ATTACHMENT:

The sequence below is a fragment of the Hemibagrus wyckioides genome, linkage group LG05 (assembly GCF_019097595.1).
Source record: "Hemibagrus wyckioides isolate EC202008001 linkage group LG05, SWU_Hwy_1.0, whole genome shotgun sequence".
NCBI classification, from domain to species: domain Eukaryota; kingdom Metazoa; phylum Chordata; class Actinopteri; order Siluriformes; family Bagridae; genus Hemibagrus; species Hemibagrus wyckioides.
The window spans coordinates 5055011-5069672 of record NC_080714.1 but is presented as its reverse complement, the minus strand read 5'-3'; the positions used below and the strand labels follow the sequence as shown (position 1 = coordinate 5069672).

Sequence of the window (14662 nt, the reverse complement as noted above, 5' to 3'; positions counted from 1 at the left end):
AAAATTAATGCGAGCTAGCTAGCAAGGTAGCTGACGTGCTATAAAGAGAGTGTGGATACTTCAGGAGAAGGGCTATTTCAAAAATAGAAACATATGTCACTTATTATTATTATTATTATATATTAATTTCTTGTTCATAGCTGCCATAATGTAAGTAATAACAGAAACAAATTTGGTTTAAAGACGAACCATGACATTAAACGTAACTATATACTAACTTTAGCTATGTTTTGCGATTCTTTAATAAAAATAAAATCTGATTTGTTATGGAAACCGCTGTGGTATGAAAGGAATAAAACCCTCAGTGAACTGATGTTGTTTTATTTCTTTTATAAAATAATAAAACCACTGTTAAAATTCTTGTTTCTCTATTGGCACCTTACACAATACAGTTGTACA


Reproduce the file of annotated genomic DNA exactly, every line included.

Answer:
The sequence below is a fragment of the Hemibagrus wyckioides genome, linkage group LG05 (assembly GCF_019097595.1).
Source record: "Hemibagrus wyckioides isolate EC202008001 linkage group LG05, SWU_Hwy_1.0, whole genome shotgun sequence".
NCBI classification, from domain to species: domain Eukaryota; kingdom Metazoa; phylum Chordata; class Actinopteri; order Siluriformes; family Bagridae; genus Hemibagrus; species Hemibagrus wyckioides.
The window spans coordinates 5055011-5069672 of record NC_080714.1 but is presented as its reverse complement, the minus strand read 5'-3'; the positions used below and the strand labels follow the sequence as shown (position 1 = coordinate 5069672).

Sequence of the window (14662 nt, the reverse complement as noted above, 5' to 3'; positions counted from 1 at the left end):
AAAATTAATGCGAGCTAGCTAGCAAGGTAGCTGACGTGCTATAAAGAGAGTGTGGATACTTCAGGAGAAGGGCTATTTCAAAAATAGAAACATATGTCACTTATTATTATTATTATTATATATTAATTTCTTGTTCATAGCTGCCATAATGTAAGTAATAACAGAAACAAATTTGGTTTAAAGACGAACCATGACATTAAACGTAACTATATACTAACTTTAGCTATGTTTTGCGATTCTTTAATAAAAATAAAATCTGATTTGTTATGGAAACCGCTGTGGTATGAAAGGAATAAAACCCTCAGTGAACTGATGTTGTTTTATTTCTTTTATAAAATAATAAAACCACTGTTAAAATTCTTGTTTCTCTATTGGCACCTTACACAATACAGTTGTACA